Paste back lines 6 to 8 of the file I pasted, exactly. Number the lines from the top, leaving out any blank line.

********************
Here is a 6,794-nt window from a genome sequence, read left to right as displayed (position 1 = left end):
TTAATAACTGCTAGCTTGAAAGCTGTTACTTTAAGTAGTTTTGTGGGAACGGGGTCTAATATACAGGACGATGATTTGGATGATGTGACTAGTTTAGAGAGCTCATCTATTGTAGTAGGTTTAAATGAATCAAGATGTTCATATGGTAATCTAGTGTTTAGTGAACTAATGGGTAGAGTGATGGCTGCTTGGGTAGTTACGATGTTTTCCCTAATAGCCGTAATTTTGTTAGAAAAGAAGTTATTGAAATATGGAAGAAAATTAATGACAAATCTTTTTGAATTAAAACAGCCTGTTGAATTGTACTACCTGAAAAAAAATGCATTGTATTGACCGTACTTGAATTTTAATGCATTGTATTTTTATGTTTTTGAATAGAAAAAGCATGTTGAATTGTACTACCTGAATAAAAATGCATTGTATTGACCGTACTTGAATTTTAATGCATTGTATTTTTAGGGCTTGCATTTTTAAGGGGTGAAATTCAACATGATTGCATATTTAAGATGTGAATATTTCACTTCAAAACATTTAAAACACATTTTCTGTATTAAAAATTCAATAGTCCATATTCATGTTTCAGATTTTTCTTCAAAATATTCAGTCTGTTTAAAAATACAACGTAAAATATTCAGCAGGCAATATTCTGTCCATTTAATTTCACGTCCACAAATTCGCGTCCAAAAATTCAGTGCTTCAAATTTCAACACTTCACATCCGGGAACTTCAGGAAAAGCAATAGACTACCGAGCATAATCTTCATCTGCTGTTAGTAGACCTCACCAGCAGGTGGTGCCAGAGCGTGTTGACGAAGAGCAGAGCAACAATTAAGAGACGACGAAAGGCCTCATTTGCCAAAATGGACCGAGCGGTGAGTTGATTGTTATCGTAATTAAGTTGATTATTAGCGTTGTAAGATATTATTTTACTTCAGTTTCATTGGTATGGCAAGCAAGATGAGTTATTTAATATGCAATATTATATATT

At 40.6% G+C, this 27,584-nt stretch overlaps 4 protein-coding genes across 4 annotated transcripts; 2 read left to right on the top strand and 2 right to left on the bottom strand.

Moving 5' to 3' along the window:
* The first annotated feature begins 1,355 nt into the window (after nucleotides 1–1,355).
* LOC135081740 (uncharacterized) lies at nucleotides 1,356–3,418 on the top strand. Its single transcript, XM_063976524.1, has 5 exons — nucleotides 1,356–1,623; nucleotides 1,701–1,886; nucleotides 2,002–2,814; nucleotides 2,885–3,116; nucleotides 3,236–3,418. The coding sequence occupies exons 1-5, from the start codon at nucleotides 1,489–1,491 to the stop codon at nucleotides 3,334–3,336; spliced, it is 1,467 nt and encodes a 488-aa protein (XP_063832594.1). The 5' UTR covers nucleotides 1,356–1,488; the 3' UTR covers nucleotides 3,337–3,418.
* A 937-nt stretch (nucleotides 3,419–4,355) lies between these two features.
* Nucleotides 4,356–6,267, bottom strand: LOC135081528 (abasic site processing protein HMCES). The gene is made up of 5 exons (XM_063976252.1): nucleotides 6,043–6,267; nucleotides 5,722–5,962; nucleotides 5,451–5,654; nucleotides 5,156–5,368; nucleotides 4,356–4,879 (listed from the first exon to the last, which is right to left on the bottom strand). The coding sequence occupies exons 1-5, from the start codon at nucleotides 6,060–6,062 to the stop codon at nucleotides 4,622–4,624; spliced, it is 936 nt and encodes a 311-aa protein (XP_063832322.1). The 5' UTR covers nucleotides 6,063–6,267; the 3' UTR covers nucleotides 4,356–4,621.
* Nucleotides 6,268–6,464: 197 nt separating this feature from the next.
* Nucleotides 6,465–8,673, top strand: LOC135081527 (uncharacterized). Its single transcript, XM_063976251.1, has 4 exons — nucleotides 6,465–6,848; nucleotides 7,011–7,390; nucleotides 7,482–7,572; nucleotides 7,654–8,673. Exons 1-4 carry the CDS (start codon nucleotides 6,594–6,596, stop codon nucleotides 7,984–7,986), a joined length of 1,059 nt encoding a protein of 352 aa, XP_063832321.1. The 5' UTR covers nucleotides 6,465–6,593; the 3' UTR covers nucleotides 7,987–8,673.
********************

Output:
* LOC135081740 (uncharacterized) lies at nucleotides 1,356–3,418 on the top strand. Its single transcript, XM_063976524.1, has 5 exons — nucleotides 1,356–1,623; nucleotides 1,701–1,886; nucleotides 2,002–2,814; nucleotides 2,885–3,116; nucleotides 3,236–3,418. The coding sequence occupies exons 1-5, from the start codon at nucleotides 1,489–1,491 to the stop codon at nucleotides 3,334–3,336; spliced, it is 1,467 nt and encodes a 488-aa protein (XP_063832594.1). The 5' UTR covers nucleotides 1,356–1,488; the 3' UTR covers nucleotides 3,337–3,418.
* A 937-nt stretch (nucleotides 3,419–4,355) lies between these two features.
* Nucleotides 4,356–6,267, bottom strand: LOC135081528 (abasic site processing protein HMCES). The gene is made up of 5 exons (XM_063976252.1): nucleotides 6,043–6,267; nucleotides 5,722–5,962; nucleotides 5,451–5,654; nucleotides 5,156–5,368; nucleotides 4,356–4,879 (listed from the first exon to the last, which is right to left on the bottom strand). The coding sequence occupies exons 1-5, from the start codon at nucleotides 6,060–6,062 to the stop codon at nucleotides 4,622–4,624; spliced, it is 936 nt and encodes a 311-aa protein (XP_063832322.1). The 5' UTR covers nucleotides 6,063–6,267; the 3' UTR covers nucleotides 4,356–4,621.